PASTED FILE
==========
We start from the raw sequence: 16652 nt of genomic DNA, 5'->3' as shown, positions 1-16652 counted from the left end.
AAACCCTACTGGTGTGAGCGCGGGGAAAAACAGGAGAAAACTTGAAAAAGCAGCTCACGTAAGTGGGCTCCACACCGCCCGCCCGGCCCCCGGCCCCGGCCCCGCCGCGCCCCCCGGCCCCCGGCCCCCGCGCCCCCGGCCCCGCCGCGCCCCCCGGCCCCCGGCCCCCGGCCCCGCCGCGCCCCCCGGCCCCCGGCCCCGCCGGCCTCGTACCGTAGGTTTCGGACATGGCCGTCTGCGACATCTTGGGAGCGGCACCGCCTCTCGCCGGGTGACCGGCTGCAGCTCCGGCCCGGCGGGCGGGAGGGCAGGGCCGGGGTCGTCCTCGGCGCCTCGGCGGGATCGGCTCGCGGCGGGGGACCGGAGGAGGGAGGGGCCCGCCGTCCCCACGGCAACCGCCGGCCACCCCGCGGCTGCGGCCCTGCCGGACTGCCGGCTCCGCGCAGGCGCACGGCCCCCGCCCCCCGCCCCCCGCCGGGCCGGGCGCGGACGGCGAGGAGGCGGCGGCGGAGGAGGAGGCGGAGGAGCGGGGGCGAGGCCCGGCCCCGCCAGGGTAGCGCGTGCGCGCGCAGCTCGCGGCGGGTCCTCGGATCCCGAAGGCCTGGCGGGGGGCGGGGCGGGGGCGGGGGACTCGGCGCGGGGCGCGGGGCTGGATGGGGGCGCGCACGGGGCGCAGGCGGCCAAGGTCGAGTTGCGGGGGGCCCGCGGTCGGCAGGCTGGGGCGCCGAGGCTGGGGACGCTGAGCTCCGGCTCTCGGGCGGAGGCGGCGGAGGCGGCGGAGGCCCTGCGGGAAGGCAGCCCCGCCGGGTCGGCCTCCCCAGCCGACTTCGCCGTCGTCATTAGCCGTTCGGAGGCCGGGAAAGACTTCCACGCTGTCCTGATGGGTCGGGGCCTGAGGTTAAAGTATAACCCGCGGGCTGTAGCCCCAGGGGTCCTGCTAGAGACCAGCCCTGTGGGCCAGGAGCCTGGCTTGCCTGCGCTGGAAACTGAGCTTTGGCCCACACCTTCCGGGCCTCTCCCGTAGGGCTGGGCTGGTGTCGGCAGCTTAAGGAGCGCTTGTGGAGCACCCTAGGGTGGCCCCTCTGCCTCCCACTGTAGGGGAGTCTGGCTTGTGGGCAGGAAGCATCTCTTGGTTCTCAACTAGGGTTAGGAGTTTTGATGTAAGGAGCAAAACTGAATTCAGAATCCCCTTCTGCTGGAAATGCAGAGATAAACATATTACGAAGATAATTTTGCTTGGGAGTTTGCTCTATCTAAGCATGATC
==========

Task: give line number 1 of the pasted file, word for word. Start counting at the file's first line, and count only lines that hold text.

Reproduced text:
We start from the raw sequence: 16652 nt of genomic DNA, 5'->3' as shown, positions 1-16652 counted from the left end.